Their payroll is still stupidly low. AA has to work under constrictive payroll parameters and dumping Teahen doesn’t prove otherswise.

      • “Constrictive payroll parameters” is a pretty presumptuous way of phrasing it, considering you have absolutely no idea what those parameters are.

      • Please feel free to point out other teams that have dramatically increased payroll before attendances increases.

        • Marlins, Nationals, White Sox, and Angels.

          • Have any of these teams garnered the type of long-term success that proves such an investment is worthwhile? I’m just asking.

            Especially from what we know of past history with this particular, the chances the Marlins keep the team intact for the better part of the contracts and not stripping the team bare seems less than optimistic.

  4. It is pretty amazing that this offseason, AA has spent more on the 1 guy NOT playing than the guy he is paying to be IN the lineup.

    Still a ways to go, but it would be pretty funny if AA’s DFA pile earns more than his UFA pile.

  5. Can they not send him to the minors? Or do they have to release him?

    • Teahen tweeted that AA is a “man of his word” do even if they do have the right to send him to the minors (not sure if they do), I’d guess there’s some sort of handshake agreement that they’ll let him go find somewhere else to play instead.

    • He’d have to agree to it, and it makes more sense for him to try to catch on with another team.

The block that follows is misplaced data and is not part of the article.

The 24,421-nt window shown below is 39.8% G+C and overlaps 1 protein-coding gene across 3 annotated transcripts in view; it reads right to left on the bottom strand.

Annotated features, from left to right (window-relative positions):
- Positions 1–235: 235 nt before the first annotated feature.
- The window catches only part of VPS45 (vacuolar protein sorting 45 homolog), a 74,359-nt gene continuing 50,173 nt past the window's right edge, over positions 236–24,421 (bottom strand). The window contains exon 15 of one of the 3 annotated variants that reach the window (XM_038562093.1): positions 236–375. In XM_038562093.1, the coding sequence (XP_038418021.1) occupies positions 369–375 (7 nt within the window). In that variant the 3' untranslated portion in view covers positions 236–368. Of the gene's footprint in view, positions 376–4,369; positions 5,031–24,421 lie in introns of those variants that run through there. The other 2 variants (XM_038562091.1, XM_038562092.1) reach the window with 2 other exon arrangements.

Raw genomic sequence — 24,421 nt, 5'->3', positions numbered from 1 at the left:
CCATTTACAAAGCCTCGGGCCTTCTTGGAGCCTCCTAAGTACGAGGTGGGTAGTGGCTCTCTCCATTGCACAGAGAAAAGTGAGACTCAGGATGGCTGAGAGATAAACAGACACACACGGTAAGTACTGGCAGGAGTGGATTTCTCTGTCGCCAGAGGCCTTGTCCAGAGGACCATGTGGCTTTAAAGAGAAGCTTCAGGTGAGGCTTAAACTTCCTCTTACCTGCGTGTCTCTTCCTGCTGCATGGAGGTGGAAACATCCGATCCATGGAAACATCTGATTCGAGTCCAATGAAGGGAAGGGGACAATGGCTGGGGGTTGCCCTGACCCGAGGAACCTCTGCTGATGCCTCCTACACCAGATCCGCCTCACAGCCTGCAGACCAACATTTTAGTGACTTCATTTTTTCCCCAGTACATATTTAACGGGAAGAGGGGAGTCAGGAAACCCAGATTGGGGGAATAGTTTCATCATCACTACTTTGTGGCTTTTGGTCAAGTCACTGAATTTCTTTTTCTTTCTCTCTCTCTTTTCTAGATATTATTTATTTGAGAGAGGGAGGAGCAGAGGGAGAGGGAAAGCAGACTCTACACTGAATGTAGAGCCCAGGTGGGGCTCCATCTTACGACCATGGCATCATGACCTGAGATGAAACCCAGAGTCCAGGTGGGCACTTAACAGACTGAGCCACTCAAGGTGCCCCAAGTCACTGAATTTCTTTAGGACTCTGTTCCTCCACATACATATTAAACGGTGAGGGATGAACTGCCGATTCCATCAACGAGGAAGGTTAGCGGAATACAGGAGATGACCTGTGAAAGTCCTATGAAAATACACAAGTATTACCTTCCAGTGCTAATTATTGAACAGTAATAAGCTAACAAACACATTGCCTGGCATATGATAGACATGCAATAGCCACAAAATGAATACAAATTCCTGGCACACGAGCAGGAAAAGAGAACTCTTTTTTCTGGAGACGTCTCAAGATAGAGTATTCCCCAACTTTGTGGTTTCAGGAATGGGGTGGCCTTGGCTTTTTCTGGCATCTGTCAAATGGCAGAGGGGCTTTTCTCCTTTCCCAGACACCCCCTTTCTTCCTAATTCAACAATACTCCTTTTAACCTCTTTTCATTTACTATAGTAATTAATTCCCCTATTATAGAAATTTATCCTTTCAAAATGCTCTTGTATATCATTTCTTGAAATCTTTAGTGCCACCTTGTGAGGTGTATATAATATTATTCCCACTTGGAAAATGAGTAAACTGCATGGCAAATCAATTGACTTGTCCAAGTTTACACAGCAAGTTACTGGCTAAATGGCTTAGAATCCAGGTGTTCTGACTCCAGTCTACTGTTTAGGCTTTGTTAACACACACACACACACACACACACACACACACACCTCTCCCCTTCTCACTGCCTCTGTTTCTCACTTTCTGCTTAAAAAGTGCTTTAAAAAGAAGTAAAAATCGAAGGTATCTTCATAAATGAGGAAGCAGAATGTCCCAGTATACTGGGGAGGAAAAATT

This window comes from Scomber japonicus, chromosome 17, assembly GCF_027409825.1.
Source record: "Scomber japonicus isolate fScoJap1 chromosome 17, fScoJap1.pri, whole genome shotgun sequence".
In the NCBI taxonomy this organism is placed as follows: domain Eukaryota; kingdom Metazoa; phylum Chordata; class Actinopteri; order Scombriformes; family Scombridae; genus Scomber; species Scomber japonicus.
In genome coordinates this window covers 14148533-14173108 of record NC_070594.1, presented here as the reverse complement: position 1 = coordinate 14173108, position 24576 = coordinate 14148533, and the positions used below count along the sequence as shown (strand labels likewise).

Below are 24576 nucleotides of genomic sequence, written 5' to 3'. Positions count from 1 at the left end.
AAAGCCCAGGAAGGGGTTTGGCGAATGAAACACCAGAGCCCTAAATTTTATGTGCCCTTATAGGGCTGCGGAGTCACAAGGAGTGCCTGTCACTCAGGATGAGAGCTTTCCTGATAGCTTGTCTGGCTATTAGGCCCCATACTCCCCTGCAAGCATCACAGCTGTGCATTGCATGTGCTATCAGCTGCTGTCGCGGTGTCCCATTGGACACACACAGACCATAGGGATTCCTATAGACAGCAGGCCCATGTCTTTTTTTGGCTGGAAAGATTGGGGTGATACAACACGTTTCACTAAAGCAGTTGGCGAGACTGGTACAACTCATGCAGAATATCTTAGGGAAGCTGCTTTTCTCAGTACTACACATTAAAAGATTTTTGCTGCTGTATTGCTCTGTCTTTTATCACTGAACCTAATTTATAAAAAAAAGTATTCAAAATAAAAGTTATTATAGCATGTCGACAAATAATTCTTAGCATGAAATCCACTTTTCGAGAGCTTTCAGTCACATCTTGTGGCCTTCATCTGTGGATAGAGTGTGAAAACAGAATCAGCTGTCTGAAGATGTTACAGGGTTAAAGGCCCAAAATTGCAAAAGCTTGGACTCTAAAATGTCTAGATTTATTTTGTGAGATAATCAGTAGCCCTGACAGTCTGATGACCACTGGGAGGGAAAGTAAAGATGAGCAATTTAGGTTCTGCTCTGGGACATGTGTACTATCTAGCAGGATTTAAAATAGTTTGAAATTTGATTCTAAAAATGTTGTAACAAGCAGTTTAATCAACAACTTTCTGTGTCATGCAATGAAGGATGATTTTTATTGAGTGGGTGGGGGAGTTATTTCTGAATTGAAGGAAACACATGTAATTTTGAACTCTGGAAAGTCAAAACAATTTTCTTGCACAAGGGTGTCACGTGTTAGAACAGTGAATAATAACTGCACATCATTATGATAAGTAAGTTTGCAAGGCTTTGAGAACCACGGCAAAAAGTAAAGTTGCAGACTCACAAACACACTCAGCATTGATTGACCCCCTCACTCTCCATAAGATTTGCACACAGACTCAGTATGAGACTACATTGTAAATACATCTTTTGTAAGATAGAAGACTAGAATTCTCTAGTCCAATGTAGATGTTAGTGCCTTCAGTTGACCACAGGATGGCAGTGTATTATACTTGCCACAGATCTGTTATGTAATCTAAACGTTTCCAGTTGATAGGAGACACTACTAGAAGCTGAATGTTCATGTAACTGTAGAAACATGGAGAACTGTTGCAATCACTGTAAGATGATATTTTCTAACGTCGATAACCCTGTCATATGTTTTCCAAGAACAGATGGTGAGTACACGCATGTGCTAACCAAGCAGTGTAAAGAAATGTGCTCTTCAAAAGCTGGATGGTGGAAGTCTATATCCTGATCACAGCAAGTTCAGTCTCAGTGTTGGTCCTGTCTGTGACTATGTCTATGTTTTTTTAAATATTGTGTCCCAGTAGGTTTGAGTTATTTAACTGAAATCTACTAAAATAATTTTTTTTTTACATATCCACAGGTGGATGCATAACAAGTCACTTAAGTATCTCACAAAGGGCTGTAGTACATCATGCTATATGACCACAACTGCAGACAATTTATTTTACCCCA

6. Watch the White Sox take him back …

  7. 4 million for Oliver? AA’s priciest buy to date? Not the definition of a sexy sign….

    *sigh*

  8. Again, 5mm is peanuts, compared to what Rogers is bringing in on Blue Jays content and using that as an anchor to build the Sportsnet brand nationally. The Rangers and Angels are getting over 80 million per year for their REGIONAL only TV rights. Other similarly large media markets like Boston and Chicago have similar deals. With HDTV, internet, and mobile streaming, the content value game has changed dramatically and these broadcast deals are the proof. Even with Teahen, the Jays are going to come out around 70mm this year in player salaries. Assuming, they spend about 10mm more than the average team on scouting, the draft, and international signings and they are still WELL below spending what the Blue Jays are creating in value to Rogers or what teams in similar markets spend. This does not even factor that the value of the team itself has gone up about 25 million per year since Rogers bought the team. Yes, it is THEIR money, but to think that AA couldn’t improve the team now and in the future by saving prospects with another 20million+ in payroll is pure foolishness.

  9. Ty is right. You don’t know anything yet.

    Brian T is probably a Leafs fan who has pent-up frustrations and whose doom-and-gloom attitude must always shine through because it’s a safety mechanism if the Leafs don’t make the playoffs.

    Jays have a great chance to win. Stop being a bigger douche than Lawrie.

  10. Here we go again with the babip. “mainly buoyed” really? and how do you know this genius? what is unsustainable? his .329 babip in 2006 was exactly the same as in 2010 when his avg dropped 32 pts. so how was that unsustainable when it was exactly the same? oh and his hr total doubled from 2007 to 2008 while his babip dropped 53 pts. great predictor there. why don’t you explain that mr. stats expert. do you even know what you are talking about or you just make stuff up?